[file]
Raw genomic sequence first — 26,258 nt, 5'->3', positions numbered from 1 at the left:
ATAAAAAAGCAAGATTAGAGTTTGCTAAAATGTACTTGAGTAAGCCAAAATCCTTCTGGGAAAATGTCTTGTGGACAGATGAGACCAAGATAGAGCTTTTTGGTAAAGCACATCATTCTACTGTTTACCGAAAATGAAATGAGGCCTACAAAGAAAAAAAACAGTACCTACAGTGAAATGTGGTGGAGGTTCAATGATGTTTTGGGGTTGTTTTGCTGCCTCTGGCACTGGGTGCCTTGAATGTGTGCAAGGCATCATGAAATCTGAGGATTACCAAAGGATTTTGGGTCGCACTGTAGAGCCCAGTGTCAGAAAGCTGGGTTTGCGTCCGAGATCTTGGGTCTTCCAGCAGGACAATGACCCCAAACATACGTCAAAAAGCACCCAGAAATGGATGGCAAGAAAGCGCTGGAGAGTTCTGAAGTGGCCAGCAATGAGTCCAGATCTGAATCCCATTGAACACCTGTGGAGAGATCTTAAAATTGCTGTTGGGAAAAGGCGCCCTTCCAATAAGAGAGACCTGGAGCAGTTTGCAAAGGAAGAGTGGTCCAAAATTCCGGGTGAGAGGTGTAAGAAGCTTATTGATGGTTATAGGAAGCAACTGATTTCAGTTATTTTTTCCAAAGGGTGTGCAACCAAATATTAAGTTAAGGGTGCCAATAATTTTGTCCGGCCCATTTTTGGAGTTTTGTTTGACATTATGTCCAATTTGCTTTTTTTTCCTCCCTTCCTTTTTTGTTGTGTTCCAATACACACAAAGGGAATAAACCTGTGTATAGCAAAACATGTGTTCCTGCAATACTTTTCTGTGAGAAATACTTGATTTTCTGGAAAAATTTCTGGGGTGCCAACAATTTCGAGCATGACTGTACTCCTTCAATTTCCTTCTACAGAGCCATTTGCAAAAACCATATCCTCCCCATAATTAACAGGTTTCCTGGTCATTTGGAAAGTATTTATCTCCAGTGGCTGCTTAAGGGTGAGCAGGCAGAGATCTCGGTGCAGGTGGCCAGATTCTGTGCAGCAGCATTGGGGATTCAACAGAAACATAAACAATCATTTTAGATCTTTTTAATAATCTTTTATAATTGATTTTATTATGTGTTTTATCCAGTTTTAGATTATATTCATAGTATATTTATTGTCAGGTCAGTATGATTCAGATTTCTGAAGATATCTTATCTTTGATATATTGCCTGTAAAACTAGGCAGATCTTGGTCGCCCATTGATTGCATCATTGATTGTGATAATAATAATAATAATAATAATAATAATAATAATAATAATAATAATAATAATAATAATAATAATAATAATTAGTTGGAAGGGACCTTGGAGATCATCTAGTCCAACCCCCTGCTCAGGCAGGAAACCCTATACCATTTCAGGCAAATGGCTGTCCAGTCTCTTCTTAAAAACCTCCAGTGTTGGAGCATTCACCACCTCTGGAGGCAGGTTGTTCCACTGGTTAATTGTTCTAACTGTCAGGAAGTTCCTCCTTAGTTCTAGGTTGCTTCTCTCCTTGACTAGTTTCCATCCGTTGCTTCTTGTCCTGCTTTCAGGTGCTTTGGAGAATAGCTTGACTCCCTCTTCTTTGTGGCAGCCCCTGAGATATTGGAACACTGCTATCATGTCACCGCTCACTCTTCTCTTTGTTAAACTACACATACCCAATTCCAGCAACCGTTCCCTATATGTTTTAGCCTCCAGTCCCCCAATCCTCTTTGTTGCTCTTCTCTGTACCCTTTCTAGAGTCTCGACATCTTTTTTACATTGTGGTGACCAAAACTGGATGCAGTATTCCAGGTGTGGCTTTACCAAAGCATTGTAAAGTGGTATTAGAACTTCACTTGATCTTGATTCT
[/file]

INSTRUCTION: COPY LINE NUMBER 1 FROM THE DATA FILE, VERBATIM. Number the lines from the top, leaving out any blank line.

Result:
Raw genomic sequence first — 26,258 nt, 5'->3', positions numbered from 1 at the left: